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Thick edgebanding

If it works out make 2" wide for 1-5/8 and 7/8 x 2. To make 2.5mm thick banding, using a thick rip blade and 11/16 stock, rip @ 4.5mm (3 pcs). Real number is closer to 4mm but the fence is set for slightly thinner blades. Bander guillotine @ 4 millibars does fine. Looks like this is max wood thickness for the 1432-CPB, the fir is doing some cracking as it rounds the pressure roller.

I'm not real happy with the bond on 2.5mm stock, even when using 80 grit (...Richter uses 40 grit on thick banding) on the back side and a higher glue temp at the nozzle. Need to try primer.
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Shelf Design Guidelines: Maximum No-Sag Spans for Various Shelf Materials and more. For a 3/4" thick x 10" deep shelf w/ 20lbs per foot (Sagulator results in parenthesis).

   Plywood - 32" (.05")
   Particleboard - 26" (.21")
   Yellow pine - 36" (.05")
   Red oak - 44" (.13)

There's also a The Sagulator deflection calculator. Example: 10" deep, 3/4" thick, 36" span w/ 60lbs (e.g. books @ 20(-25)lbs per foot):

   Plywood - .09"
   MDF - .30"
   Melamine - .41"
   Solid wood - .06-9"

In my experince MDF has more flex (at least in the short term) than Melamine particleboard. The Sagulator doesn't show much difference between soft and hardwood and seems a bit high on particleboard/MDF.

Woodworking Tips via Email #1: Shelving Spans includes consideration of 1x2" face edging. Examples for 10" deep x 3/4" thick bookshelf.

   Particle Board - 24" (.08)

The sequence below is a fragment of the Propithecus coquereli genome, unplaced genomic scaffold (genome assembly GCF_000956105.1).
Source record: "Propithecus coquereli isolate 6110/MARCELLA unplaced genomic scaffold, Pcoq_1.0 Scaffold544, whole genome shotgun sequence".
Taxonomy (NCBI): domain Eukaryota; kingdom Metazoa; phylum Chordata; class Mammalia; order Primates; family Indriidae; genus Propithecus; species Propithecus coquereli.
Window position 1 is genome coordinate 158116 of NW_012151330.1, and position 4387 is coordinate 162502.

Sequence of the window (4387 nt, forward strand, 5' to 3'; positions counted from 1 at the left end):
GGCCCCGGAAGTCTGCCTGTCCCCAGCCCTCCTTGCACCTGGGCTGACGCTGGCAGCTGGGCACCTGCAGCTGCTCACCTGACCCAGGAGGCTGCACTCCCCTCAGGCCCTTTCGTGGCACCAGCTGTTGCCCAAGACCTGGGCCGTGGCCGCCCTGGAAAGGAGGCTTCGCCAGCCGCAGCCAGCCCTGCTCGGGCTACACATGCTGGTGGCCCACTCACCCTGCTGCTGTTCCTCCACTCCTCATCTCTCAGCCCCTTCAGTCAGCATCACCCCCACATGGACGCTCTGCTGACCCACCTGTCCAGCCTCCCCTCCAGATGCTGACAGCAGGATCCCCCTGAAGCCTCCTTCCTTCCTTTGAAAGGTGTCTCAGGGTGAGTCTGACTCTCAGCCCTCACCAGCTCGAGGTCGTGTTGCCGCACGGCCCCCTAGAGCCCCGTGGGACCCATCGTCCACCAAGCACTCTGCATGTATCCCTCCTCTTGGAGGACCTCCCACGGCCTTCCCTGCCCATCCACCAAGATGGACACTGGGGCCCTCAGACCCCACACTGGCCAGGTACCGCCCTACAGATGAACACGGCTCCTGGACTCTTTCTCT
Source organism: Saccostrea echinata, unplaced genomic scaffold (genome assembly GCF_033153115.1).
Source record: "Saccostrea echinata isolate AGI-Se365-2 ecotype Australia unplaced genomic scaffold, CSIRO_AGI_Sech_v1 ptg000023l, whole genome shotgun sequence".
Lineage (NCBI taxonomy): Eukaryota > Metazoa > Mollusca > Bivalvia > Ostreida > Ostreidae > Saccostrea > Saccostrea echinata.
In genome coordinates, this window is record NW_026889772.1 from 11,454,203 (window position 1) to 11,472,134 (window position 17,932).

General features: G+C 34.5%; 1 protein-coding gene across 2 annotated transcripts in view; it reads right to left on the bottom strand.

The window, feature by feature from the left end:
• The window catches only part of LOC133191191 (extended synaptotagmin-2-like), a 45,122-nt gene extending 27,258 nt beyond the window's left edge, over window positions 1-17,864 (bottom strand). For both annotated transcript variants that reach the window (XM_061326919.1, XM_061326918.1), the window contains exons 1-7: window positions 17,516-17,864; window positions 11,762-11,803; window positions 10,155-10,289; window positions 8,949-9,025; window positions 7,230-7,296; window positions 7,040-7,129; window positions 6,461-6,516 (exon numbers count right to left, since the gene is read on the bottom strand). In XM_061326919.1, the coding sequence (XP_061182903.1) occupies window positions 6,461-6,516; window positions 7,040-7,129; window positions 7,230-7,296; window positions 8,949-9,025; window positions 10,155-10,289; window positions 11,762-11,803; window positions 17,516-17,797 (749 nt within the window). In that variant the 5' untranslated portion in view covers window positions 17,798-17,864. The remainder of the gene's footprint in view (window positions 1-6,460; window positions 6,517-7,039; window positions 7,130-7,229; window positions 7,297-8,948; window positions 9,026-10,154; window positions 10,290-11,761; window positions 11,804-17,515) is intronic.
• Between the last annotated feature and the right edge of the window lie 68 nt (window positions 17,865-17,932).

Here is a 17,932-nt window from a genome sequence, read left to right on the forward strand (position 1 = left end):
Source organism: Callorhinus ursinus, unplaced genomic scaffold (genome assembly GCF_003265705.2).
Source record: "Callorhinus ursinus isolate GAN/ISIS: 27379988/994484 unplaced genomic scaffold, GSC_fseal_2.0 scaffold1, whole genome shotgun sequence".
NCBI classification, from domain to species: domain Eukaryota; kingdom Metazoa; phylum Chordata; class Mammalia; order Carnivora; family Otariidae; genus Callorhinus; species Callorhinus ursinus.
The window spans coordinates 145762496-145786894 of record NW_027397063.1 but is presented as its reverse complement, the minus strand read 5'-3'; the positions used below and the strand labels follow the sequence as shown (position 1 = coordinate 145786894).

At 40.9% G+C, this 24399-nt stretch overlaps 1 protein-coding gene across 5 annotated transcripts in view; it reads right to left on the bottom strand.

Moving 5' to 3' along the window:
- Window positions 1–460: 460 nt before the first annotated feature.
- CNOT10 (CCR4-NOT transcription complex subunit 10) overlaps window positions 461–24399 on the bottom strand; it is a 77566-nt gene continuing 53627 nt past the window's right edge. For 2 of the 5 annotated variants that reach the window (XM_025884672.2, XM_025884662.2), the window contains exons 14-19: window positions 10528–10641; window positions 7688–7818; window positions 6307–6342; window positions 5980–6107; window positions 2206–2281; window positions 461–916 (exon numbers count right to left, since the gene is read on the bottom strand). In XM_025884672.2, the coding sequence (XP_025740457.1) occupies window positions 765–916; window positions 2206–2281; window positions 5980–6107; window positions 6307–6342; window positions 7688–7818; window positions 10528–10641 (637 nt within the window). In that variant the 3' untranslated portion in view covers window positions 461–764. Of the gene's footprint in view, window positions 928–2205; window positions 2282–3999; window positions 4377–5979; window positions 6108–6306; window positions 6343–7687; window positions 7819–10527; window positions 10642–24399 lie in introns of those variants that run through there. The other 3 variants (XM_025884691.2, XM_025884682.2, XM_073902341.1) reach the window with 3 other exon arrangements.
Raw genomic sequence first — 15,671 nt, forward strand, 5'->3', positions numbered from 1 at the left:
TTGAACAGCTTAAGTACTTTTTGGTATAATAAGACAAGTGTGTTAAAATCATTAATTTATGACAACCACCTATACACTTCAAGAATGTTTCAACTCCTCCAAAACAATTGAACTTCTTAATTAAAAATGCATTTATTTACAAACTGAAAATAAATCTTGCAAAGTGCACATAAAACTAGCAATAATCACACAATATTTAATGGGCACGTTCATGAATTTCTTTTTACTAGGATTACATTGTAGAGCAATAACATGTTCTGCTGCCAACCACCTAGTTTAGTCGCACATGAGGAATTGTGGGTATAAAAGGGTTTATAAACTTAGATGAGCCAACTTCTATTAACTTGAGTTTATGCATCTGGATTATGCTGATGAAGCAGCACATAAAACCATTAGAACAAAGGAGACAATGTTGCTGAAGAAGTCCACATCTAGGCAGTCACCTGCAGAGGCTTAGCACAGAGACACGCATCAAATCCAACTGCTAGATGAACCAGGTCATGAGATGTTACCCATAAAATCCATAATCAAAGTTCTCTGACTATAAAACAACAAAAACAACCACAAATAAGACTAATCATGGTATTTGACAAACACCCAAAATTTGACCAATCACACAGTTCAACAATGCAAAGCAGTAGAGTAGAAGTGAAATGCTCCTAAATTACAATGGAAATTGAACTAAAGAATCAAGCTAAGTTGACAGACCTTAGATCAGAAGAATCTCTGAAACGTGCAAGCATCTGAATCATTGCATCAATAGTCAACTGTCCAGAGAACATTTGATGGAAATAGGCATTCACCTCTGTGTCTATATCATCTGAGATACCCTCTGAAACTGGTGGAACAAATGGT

Plywood - 30" (.04)
   Solid (13/16") - 36" (RO .04)

Aug '06: After experimenting with some rather complex shelf reinforcement (threaded tension rod) I've settled on a 3/4" build-down with 1/8 x 9/16" matching slots - in the bottom of the shelf and the top of the build-down strip - that accommodate 1/8 x 1" steel. The steel/shelf is pretensioned with 1/8" dowel, an inch or two on each end and, on the opposite/bottom edge, an inch or two in the center. I use spring clamps to hold the pieces together while the glue cures. With MDF a piece of angle-iron between the clamps and MDF is needed to create some tension, minimize MDF flex and keep the slight camber a fair curve. With MDF the double edged face ultimately means no visible seams. With plywood or particleboard I use 2mm edgebanding (and a 2mm radius on the edge) to cover the face. I don't know the potential capacity, but, with a 42" span loaded with books, there is still a slight crown to the shelf.
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Standard Furniture Dimesions
Not all of them can really be called 'standard' but they are a good starting point. Bookshelves range all over the place. In looking for some library standards, 46" and 84" tall x 10" or 12" deep seems pretty common. Dictionary and atlas stands are a bit shorter @ 44" tall.

...Their workstation height of 26" is a bit low, they're typically 29.5 - 30.5". Their chest width of 36" is probably OK for dressers. My experience is that 24" is an awkward inside width for dresser drawers, 18 and 27" should make better use of space (folded jeans, T-shirts, etc.).

There's also a clean and simple pdf (1268_Standard Furniture Dimesions.pdf)